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MCA Notifies Indian Accounting Standards Converged with IFRS – Statement from Sai Venkateshwaran, Head of Accounting Advisory Services, KPMG in India

Feb 20, 2015   16:45 IST 

The Ministry of Corporate Affairs has finally notified the much awaited Indian Accounting Standards (Ind-AS), which are converged with International Financial Reporting Standards (IFRS).  The notification of these IFRS converged standards fills up significant gaps that exist in the current accounting guidance, and India can now claim to have financial reporting standards that are contemporary and virtually on par with the best global standards. This will in turn improve India’s place in global rankings on corporate governance and transparency in financial reporting.


With the transition date for adoption of these Ind-AS standards being barely 40 days away, the corporate sector has been eagerly awaiting the notification of these standards, and this now brings in greater certainty on India’s IFRS convergence journey.  India’s IFRS convergence initiatives were revived after the finance minister’s announcement in his budget speech last year. 


The corporate sector will now need to do its part to make the implementation a success, starting with an acknowledgement of the fact that this isn’t just an accounting change, but something that impacts the whole organization and the way they do business.  It’s time for the corporates to make a holistic assessment of this change, and gear up for the implementation within the fairly short timelines. 



The roadmap envisages voluntary adoption by any company from the financial year 2015-16 together with comparative information for the financial year 2014-15 and a two phase mandatory implementation thereafter.  These standards will be applicable to both the consolidated and stand alone financial reporting by these companies.  This roadmap applies to all companies other than insurance companies, banking companies and non-banking finance companies. 


As per the roadmap, all companies, listed and unlisted, with a net worth over Rs 500 crores and their holding, subsidiary, joint venture and associate companies are covered in the first phase and will have to report under these standards for financial years beginning on or after 1 April 2016, together with comparative information for the previous year.  The second phase covers all the other listed companies or those in the process of listing and all other unlisted companies with a net worth over 250 crores, together with their holding, subsidiary, joint venture and associate companies, and they will be required to report under these standards for financial years beginning on or after 1 April 2017, together with comparative information for the previous year.  However, companies that are listed or in the process of listing on SME exchanges are exempt.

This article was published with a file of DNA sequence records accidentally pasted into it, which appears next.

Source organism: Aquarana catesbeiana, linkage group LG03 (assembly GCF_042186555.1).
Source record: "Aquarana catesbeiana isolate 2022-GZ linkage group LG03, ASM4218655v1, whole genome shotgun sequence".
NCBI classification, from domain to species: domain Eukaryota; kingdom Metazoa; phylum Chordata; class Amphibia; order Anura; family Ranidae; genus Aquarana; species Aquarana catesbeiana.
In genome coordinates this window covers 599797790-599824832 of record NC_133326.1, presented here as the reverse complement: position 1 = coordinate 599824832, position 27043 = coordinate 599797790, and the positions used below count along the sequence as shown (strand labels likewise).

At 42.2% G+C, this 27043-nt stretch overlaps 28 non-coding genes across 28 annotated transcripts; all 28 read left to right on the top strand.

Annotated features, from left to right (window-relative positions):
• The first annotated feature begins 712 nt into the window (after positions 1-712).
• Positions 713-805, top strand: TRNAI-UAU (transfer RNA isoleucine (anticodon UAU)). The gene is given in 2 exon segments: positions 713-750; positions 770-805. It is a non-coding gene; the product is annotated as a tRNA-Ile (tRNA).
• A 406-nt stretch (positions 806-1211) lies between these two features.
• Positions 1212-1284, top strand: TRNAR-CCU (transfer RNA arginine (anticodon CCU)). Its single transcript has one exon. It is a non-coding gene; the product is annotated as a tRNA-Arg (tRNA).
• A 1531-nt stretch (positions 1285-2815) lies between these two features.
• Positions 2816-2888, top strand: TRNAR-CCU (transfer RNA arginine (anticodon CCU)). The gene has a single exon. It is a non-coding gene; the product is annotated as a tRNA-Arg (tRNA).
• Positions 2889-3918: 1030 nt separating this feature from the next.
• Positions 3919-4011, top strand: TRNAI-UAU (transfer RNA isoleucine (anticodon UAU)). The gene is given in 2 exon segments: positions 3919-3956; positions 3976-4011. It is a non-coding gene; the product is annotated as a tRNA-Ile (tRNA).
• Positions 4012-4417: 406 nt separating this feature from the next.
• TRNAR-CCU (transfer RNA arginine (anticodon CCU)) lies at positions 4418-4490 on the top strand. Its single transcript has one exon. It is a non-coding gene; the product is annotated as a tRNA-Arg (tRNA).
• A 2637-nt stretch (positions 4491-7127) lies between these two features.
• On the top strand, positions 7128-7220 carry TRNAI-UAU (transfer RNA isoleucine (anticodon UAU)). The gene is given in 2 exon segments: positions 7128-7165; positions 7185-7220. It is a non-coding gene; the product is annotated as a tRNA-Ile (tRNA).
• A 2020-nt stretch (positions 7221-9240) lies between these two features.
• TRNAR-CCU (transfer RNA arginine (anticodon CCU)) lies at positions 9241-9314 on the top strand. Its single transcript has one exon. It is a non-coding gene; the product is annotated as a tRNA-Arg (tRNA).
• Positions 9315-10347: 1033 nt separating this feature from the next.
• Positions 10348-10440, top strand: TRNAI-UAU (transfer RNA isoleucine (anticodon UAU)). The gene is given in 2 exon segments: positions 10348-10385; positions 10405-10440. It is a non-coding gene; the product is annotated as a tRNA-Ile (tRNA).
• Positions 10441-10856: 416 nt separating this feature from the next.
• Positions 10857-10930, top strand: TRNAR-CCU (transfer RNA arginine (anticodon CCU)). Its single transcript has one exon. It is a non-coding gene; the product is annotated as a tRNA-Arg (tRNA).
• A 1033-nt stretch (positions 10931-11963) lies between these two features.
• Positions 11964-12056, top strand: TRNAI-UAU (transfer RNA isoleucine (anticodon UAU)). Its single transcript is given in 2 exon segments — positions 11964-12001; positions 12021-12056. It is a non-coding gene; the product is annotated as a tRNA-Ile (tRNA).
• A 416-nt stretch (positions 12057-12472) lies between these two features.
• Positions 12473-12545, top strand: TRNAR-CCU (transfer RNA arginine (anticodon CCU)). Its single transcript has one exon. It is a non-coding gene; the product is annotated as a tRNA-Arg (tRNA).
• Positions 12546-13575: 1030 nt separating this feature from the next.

The net worth is to be calculated based on the stand alone financial statements of the company as at March 31, 2014 or the first audited financial statements for accounting period which ends after that date. 


Time is of the essence

For Indian companies, there’s very limited time for this transition, with the mandatory transition date of April 1, 2015 being just over 40 days away for companies covered under phase 1.  This date of significance as companies will need to prepare their opening balance sheet under Ind-AS standards as of this date, incorporating all changes between the old Indian standards and Ind-AS.  The notification of these standards now gives them a set of standards on which to base their transition efforts.  Companies should carry out a holistic impact assessment immediately and plan their implementation efforts over the next few months. 


Gaps in Indian GAAP

These Ind-AS standards now make Indian financial reporting contemporary, as it fills the significant gaps that exist in the currently applicable guidance.  The application of these principles based standards will significantly alter the way several transactions get accounted in India, with substance of arrangements clearly taking precedence over their legal form.  Transactions impacted would include among others, mergers and acquisitions, funding arrangements - particularly structured instruments, revenue contracts with customers, derivative contracts from plain vanilla forwards to more complex swaps, etc.